8. Even if the Court sets aside the abatement, the defendant is confronted with a difficulty equally formidable. Order 22 Rule 4 no doubt enables the defendant or his legal representative to make an application for substitution but the Limitation Act expressly provides that such an application must be made within 90 days. Though Section 5 of the Limitation Act has been made expressly applicable by Order 22 Rule 9 of the Code to an application to set aside an abatement, it has not been made applicable to an application for substitution under Order 22 Rule 3 or Rule 4. It would therefore seem that a defendant after abatement is neither entitled to make an application to set aside an abatement or to make an application for substitution either. Even though the Court has inherent power to set aside an abatement, it would not enure to the benefit of the defendant or his legal representative in a partition suit having regard to the fact that the right to apply is time barred.
9. There is however the provisions of Order 1 Rule 10 of the Code which is very wide in its terms and which would enable the legal representative of a deceased defendant to be added as a party, Order 1, Rule 10(2) provides:
'The Court may at any stage of the proceeding .. . . order that the name of any person who ought to have been joined whether as plaintiff ordefendant or whose presence before the Court may be necessary in order to enable the Court effectively and completely to adjudicate upon and settle all questions involved in a suit be added.'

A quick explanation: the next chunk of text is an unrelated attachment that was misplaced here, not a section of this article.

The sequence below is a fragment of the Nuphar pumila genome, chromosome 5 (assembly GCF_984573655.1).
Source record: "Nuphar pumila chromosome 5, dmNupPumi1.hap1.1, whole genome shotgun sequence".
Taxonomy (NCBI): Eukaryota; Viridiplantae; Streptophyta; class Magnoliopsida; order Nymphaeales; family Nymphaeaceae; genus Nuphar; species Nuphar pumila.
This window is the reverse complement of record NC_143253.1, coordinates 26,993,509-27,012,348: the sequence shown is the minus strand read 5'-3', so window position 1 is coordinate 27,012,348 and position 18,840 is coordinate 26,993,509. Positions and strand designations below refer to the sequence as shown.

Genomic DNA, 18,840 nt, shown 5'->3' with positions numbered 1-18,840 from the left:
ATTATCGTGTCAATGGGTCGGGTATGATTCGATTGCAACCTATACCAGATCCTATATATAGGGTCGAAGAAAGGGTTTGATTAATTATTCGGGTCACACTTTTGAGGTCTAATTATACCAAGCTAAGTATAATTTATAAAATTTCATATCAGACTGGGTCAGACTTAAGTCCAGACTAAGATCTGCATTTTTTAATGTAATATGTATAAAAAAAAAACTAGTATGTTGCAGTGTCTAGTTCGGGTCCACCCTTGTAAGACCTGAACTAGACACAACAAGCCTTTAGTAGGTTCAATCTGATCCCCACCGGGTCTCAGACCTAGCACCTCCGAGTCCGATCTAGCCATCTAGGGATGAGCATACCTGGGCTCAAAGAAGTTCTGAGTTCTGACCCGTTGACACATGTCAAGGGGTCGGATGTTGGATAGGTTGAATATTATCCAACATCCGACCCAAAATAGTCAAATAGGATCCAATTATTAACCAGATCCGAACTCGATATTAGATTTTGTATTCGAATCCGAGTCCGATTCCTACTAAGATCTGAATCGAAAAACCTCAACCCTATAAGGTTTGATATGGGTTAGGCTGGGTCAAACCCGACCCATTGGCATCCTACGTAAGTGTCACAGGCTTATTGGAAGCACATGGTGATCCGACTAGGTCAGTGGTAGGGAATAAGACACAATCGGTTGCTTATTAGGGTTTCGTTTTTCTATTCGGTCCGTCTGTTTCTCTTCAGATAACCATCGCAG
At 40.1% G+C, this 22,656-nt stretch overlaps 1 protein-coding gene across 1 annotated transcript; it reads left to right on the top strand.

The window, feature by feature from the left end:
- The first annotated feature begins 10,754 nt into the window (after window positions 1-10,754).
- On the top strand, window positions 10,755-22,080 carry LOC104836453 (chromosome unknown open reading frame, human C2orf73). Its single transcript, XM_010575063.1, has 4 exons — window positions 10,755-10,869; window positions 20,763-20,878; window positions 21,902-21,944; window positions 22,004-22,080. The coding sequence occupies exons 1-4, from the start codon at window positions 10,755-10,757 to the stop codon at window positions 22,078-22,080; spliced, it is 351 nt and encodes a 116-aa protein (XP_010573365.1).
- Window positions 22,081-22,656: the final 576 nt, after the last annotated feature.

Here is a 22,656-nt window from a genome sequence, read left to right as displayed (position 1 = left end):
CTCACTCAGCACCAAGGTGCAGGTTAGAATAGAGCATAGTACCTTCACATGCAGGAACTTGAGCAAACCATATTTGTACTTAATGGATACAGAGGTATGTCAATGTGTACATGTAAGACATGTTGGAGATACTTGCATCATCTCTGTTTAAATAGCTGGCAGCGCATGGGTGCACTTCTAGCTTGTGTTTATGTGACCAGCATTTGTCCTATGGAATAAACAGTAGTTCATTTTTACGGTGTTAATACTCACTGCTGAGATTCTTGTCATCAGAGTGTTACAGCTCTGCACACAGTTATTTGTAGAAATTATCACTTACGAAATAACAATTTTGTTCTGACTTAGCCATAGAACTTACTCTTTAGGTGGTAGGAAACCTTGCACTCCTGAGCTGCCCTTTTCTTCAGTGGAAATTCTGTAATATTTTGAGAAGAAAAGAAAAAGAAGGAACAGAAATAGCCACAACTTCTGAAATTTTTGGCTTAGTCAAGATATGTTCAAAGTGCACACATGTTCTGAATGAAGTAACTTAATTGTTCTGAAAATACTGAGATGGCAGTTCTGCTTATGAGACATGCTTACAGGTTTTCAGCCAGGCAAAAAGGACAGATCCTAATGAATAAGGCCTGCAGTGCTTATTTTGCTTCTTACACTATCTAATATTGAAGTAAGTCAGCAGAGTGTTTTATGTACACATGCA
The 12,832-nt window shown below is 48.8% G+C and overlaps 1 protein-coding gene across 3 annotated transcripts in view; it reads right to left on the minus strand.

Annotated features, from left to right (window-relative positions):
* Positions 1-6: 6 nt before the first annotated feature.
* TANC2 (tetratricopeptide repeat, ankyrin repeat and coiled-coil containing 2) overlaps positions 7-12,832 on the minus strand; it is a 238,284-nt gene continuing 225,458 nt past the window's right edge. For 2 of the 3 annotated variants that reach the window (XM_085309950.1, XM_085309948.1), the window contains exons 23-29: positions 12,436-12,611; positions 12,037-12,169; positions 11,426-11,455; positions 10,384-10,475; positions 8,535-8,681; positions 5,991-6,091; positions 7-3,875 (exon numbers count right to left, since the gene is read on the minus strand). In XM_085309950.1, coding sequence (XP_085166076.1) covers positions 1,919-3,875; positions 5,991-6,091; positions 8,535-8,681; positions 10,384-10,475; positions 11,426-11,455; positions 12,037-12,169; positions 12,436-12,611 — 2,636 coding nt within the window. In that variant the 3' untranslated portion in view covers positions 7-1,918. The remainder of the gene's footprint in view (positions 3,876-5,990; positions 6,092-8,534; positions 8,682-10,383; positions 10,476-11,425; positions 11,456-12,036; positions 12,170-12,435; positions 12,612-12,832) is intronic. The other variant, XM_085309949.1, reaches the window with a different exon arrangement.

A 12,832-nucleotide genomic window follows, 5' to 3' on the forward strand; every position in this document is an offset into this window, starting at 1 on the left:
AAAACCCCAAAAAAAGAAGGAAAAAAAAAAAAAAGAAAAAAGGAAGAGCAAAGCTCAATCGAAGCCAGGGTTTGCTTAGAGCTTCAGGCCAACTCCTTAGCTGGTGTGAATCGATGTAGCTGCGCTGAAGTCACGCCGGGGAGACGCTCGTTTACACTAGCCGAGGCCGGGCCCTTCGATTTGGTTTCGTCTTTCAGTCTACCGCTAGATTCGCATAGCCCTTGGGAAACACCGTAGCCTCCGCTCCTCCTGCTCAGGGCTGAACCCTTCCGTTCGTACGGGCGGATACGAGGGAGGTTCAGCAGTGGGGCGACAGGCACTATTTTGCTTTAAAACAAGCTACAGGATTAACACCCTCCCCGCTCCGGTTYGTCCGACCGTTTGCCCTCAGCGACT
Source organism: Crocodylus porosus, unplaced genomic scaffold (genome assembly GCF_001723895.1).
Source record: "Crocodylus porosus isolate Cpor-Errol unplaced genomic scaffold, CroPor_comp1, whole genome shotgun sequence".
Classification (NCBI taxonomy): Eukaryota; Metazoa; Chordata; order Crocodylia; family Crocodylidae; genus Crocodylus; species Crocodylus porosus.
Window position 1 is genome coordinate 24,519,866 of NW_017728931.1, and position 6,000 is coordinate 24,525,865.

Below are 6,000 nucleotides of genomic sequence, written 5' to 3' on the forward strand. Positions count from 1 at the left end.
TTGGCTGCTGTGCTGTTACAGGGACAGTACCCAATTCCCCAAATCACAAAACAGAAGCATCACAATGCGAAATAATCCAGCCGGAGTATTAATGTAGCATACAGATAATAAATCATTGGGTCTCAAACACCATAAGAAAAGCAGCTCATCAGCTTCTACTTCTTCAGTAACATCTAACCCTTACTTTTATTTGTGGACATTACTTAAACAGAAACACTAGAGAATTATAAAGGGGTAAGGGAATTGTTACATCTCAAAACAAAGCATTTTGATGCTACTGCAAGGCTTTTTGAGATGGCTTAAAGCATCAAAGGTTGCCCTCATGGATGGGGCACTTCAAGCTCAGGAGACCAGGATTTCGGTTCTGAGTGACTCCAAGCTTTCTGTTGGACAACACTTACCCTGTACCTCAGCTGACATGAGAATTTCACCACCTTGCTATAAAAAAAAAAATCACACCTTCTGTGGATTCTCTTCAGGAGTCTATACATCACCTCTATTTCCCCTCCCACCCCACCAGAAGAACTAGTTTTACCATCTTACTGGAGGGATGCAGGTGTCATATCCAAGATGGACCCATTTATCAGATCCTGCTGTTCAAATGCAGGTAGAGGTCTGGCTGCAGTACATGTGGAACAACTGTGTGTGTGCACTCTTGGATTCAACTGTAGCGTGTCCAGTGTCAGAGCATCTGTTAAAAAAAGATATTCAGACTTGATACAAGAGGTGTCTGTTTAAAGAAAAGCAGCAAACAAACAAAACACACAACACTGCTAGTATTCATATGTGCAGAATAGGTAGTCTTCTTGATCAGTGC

This power is very extensive and there is no limitation curtailing or restricting the power of the Court to add parties under Order 1 Rule 10 of the Code of Civil Procedure. In exercise of the power under this rule, the Court has power and should exercise that power to save a partition suit which has abated. The defendant or his legal representatives in a partition suit is equally interested as the plaintiff in having the properties in suit partitioned. In fact in the instant case the defendants have claimed that their share in the property be also partitioned by metes and bounds in this proceeding. The position of the parties in a partition suit is different from the position of the parties in ordinary suit. In a partition suit every party is in the position of the plaintiff and the Court in such cases should in exercise of the power under Order 1, Rule 10 add the legal representatives of a deceased party even after the suit is abated. The legal representatives of the deceased defendants are co-sharers and as such necessary parties in partition suit. The direct authority in support of this proposition is the decision of the Bombay High Court in the case of Lakshmichand Rewa Ghana v. Kachubhai Gulabchand reported in ILR 35 Bom 393. At p. 395 of the report Scott C. J. makes the following observations: